Cellular and Molecular Life Sciences

, Volume 75, Issue 17, pp 3099–3120 | Cite as

The potential importance of myeloid-derived suppressor cells (MDSCs) in the pathogenesis of Alzheimer’s disease

  • Antero Salminen
  • Kai Kaarniranta
  • Anu Kauppinen


The exact cause of Alzheimer’s disease (AD) is still unknown, but the deposition of amyloid-β (Aβ) plaques and chronic inflammation indicates that immune disturbances are involved in AD pathogenesis. Recent genetic studies have revealed that many candidate genes are expressed in both microglia and myeloid cells which infiltrate into the AD brains. Invading myeloid cells controls the functions of resident microglia in pathological conditions, such as AD pathology. AD is a neurologic disease with inflammatory component where the immune system is not able to eliminate the perpetrator, while, concurrently, it should prevent neuronal injuries induced by inflammation. Recent studies have indicated that AD brains are an immunosuppressive microenvironment, e.g., microglial cells are hyporesponsive to Aβ deposits and anti-inflammatory cytokines enhance Aβ deposition. Immunosuppression is a common element in pathological disorders involving chronic inflammation. Studies on cancer-associated inflammation have demonstrated that myeloid-derived suppressor cells (MDSCs) have a crucial role in the immune escape of tumor cells. Immunosuppression is not limited to tumors, since MDSCs can be recruited into chronically inflamed tissues where inflammatory mediators enhance the proliferation and activation of MDSCs. AD brains express a range of chemokines and cytokines which could recruit and expand MDSCs in inflamed AD brains and thus generate an immunosuppressive microenvironment. Several neuroinflammatory disorders, e.g., the early phase of AD pathology, have been associated with an increase in the level of circulating MDSCs. We will elucidate the immunosuppressive armament of MDSCs and present evidences in support of the crucial role of MDSCs in the pathogenesis of AD.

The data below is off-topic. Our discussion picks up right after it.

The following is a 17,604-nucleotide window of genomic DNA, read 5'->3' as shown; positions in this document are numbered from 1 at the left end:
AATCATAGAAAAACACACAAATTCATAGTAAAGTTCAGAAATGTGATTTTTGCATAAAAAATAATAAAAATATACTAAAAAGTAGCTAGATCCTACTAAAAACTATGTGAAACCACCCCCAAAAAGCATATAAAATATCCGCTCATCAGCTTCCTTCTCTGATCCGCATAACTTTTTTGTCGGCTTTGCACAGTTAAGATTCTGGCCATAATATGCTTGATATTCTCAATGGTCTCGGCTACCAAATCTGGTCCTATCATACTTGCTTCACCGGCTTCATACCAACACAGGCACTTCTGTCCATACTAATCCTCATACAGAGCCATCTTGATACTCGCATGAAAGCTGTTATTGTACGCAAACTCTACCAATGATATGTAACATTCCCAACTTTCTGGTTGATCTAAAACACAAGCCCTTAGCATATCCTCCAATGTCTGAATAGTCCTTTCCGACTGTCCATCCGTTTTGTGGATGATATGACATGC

Aging Alzheimer Hypoxia Neuroinflammation NF-κB Senescence 




Alzheimer’s disease


Amyloid precursor protein


Arginase 1


Regulatory B cell


Cerebral amyloid angiopathy


CCAAT/enhancer-binding protein β


C/EBP-homologous protein


Forkhead box P3


General control nonderepressible 2 kinase


Hypoxia-inducible factor-1α


High mobility group box 1


Herpes simplex virus type 1


Indoleamine-pyrrole 2,3-dioxygenase


Mild cognitive impairment


Myeloid-derived suppressor cell


Macrophage migration inhibitory factor


Nuclear factor-κB


Nitric oxide


Nitric oxide synthase


NADPH2 oxidase 2


Nuclear factor-erythroid 2-related factor 2


Non-steroidal anti-inflammatory drug


Programmed death-ligand 1


Prostaglandin E2


Signal transducer and activator of transcription


Transforming growth factor-β


Tumor necrosis factor-α


Regulatory T cell


Triggering receptor expressed on myeloid cells 2



This study was financially supported by the Grants from the Terveyden Tutkimuksen Toimikunta of Academy of Finland (AK297267, AK307341, and KK296840), the Kuopio University Hospital VTR Grant (KK5503743), the Emil Aaltonen Foundation, the Finnish Cultural Foundation, and the Finnish Eye Foundation. The authors thank Dr. Ewen MacDonald for checking the language of the manuscript.

Compliance with ethical standards

Conflict of interest

The authors state that there are no personal or institutional conflicts of interest.


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Copyright information

© Springer International Publishing AG, part of Springer Nature 2018

Authors and Affiliations

  • Antero Salminen
    • 1
  • Kai Kaarniranta
    • 2
    • 3
  • Anu Kauppinen
    • 4
  1. 1.Department of Neurology, Institute of Clinical MedicineUniversity of Eastern FinlandKuopioFinland
  2. 2.Department of Ophthalmology, Institute of Clinical MedicineUniversity of Eastern FinlandKuopioFinland
  3. 3.Department of OphthalmologyKuopio University HospitalKuopioFinland
  4. 4.School of Pharmacy, Faculty of Health SciencesUniversity of Eastern FinlandKuopioFinland

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